Eventually I realized that I was an idiot. My approach was counterproductive to the goal of creating uber-competitors. How can you expect your players to develop a cutting edge when their coach roots against them every time they take a lead? Surely there’s a psychologist out there who will say that my approach was attaching an undertone of guilt to the prospect of breaking an opponent’s spirit, or that I was rewarding the losing side with my attention. Either way, it’s a bad message to send to a group of players who are ultimately measured on wins and losses.
Eventually I woke up and did an about-face. When we played small-sided games, I didn’t actively pull for one team or the other until one of those teams went up by two or three goals. If I thought the trailing team was dogging it, I’d start shouting encouragement to the team with the lead, urging them to punish the opponent. When you’re a player and your team is losing and everything is falling apart, the last thing you want to hear is your coach cheering for the team that’s kicking your ass, but I didn’t care. I wanted to send the message that I’m going to side with the winners. If you don’t like it, do something to change the game. In the meantime, I wanted the team that was winning to go in for the kill. I wanted them to know that turning the knife was the right thing to do. I sincerely believe that this change in approach had a significant impact on the mentality of my teams.
Competitors can sniff out an opponent’s vulnerable spirit during a match. You might see something in her body language, or catch something she mumbles under her breath or says to a teammate, but to a competitor, that moment of weakness is unmistakable. You sense that the opponent’s foundation is ready to collapse. That’s your chance to end the fight. That’s when the assassin must take over and put the opponent out of her misery. I was seeing more and more of that in our training sessions. Taking a lead no longer meant slowing down; it meant stepping on the gas. Our habit of easing up was replaced by a burning urgency to break spirits and end the fight.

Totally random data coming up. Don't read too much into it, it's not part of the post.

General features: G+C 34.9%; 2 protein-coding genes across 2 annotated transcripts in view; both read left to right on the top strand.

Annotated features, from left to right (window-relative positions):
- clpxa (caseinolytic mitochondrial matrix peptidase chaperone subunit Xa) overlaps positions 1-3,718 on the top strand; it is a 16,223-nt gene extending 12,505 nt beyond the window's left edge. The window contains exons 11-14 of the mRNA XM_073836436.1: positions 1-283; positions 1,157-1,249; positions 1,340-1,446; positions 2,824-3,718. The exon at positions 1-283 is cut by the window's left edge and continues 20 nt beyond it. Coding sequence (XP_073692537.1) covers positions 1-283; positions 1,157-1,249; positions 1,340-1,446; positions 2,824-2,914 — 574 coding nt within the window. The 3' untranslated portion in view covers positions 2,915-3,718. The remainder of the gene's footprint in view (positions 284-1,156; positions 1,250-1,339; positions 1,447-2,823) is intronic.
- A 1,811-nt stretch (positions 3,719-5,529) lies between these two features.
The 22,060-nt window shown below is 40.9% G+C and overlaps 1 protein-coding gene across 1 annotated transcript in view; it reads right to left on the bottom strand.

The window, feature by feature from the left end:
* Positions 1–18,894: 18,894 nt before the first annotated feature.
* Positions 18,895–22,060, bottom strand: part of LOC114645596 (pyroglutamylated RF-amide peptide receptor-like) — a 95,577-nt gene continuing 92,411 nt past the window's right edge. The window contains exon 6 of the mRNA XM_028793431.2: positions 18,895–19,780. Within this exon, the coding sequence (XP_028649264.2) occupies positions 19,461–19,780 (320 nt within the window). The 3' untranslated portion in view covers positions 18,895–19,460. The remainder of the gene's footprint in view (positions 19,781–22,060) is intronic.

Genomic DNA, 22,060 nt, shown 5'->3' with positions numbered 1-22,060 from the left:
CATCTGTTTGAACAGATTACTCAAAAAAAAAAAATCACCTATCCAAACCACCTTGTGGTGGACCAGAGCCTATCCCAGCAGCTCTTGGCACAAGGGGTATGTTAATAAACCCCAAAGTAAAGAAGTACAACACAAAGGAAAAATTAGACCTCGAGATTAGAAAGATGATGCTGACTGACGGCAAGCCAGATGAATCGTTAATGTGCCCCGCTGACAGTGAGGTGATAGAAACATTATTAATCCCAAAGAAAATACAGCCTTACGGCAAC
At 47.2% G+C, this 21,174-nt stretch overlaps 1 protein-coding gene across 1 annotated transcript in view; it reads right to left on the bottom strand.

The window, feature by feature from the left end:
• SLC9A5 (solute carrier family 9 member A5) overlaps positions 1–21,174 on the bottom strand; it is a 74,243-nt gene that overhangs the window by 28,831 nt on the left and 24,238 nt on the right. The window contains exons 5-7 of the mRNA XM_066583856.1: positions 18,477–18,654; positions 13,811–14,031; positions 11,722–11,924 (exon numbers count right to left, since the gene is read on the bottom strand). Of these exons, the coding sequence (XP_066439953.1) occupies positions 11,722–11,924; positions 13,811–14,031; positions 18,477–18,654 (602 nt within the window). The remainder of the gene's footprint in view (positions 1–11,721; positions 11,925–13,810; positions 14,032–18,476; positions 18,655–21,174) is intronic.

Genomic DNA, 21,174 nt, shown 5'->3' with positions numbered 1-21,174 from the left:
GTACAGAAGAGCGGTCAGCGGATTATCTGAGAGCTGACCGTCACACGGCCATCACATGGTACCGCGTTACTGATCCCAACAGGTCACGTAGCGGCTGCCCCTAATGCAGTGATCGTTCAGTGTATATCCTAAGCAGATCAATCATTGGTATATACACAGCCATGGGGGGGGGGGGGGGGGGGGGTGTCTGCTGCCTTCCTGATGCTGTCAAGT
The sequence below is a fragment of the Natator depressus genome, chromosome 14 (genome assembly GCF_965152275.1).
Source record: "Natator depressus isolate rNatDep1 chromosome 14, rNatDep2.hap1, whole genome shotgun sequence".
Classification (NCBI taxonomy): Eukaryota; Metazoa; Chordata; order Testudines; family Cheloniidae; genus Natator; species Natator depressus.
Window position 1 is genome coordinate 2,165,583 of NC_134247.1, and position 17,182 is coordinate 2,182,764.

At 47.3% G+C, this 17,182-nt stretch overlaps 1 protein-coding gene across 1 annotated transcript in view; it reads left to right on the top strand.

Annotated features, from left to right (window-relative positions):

If you can clear the emotional hurdle of breaking your friend’s spirit, then breaking a stranger’s spirit isn’t only easy – it’s fun! So as you might imagine, this bloodlust carried over seamlessly into our matches. I had a group of players that would pounce when they sensed weakness. We could turn a game that had been a competitive stalemate into a rout better than any team I’ve ever coached. If an opponent made a mistake anywhere close to its own goal, you could hear a chorus of voices shouting, “Punish it!” They understood the need to strike when the iron was hot and break spirits that were begging to be broken. We were breeding a sense of urgency in training sessions that was resurfacing when it mattered most – against the actual opponents. Suddenly, those winnable games were actually ending up in the win column.
My point is this: If you’re a young coach (or even a not-so-young coach) and you want your players to develop a razor-sharp edge, you can’t hedge your bets at training. You’ve got to reward the team that is actually doing its job by chopping its opponents into little pieces – even if the losing team is also collection of your own players who you love dearly.
Players will internalize your message, regardless of what that message is. If the message you’re sending is internalized as a reward to the team that is trailing, then you can be sure that your team will do a lot of exactly that – trailing.
You have to reinforce the messages that are important to you. For me that meant reinforcing the message that you don’t let a wounded opponent recover – that when you have them in trouble, you go in for the kill.
Eventually I stopped rooting for a tie. Amazing what a difference that made.